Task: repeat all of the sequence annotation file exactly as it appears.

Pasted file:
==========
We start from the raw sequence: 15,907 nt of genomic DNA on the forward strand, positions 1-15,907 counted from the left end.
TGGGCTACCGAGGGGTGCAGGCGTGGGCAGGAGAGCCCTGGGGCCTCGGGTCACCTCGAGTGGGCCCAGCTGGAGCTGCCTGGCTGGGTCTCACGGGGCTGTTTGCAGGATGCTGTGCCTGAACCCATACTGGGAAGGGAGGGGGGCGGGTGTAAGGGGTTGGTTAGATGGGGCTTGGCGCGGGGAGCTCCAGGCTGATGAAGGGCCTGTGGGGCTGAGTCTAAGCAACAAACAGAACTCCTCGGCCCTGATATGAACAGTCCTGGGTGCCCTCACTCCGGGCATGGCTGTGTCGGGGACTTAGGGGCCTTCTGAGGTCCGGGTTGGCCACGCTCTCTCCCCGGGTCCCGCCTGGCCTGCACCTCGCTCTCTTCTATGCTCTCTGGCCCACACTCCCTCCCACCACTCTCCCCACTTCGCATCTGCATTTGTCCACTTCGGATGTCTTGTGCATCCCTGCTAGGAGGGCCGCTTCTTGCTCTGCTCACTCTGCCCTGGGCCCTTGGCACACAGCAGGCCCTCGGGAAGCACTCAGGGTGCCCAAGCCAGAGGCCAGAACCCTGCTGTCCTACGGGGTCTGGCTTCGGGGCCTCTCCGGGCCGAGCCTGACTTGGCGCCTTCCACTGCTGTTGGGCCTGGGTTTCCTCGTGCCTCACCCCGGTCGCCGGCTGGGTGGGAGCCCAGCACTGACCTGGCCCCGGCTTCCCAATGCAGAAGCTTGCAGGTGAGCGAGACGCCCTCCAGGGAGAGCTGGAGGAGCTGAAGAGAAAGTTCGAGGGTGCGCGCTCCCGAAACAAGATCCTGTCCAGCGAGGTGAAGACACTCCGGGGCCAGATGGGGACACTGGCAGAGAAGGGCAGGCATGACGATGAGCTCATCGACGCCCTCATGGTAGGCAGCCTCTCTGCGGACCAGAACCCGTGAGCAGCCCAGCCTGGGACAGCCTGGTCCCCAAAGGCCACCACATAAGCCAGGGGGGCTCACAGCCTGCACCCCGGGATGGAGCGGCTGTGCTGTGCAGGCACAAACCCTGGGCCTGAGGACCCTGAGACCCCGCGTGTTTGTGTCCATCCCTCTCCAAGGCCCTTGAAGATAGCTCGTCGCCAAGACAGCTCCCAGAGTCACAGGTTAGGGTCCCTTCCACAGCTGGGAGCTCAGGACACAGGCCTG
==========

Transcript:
We start from the raw sequence: 15,907 nt of genomic DNA on the forward strand, positions 1-15,907 counted from the left end.
TGGGCTACCGAGGGGTGCAGGCGTGGGCAGGAGAGCCCTGGGGCCTCGGGTCACCTCGAGTGGGCCCAGCTGGAGCTGCCTGGCTGGGTCTCACGGGGCTGTTTGCAGGATGCTGTGCCTGAACCCATACTGGGAAGGGAGGGGGGCGGGTGTAAGGGGTTGGTTAGATGGGGCTTGGCGCGGGGAGCTCCAGGCTGATGAAGGGCCTGTGGGGCTGAGTCTAAGCAACAAACAGAACTCCTCGGCCCTGATATGAACAGTCCTGGGTGCCCTCACTCCGGGCATGGCTGTGTCGGGGACTTAGGGGCCTTCTGAGGTCCGGGTTGGCCACGCTCTCTCCCCGGGTCCCGCCTGGCCTGCACCTCGCTCTCTTCTATGCTCTCTGGCCCACACTCCCTCCCACCACTCTCCCCACTTCGCATCTGCATTTGTCCACTTCGGATGTCTTGTGCATCCCTGCTAGGAGGGCCGCTTCTTGCTCTGCTCACTCTGCCCTGGGCCCTTGGCACACAGCAGGCCCTCGGGAAGCACTCAGGGTGCCCAAGCCAGAGGCCAGAACCCTGCTGTCCTACGGGGTCTGGCTTCGGGGCCTCTCCGGGCCGAGCCTGACTTGGCGCCTTCCACTGCTGTTGGGCCTGGGTTTCCTCGTGCCTCACCCCGGTCGCCGGCTGGGTGGGAGCCCAGCACTGACCTGGCCCCGGCTTCCCAATGCAGAAGCTTGCAGGTGAGCGAGACGCCCTCCAGGGAGAGCTGGAGGAGCTGAAGAGAAAGTTCGAGGGTGCGCGCTCCCGAAACAAGATCCTGTCCAGCGAGGTGAAGACACTCCGGGGCCAGATGGGGACACTGGCAGAGAAGGGCAGGCATGACGATGAGCTCATCGACGCCCTCATGGTAGGCAGCCTCTCTGCGGACCAGAACCCGTGAGCAGCCCAGCCTGGGACAGCCTGGTCCCCAAAGGCCACCACATAAGCCAGGGGGGCTCACAGCCTGCACCCCGGGATGGAGCGGCTGTGCTGTGCAGGCACAAACCCTGGGCCTGAGGACCCTGAGACCCCGCGTGTTTGTGTCCATCCCTCTCCAAGGCCCTTGAAGATAGCTCGTCGCCAAGACAGCTCCCAGAGTCACAGGTTAGGGTCCCTTCCACAGCTGGGAGCTCAGGACACAGGCCTG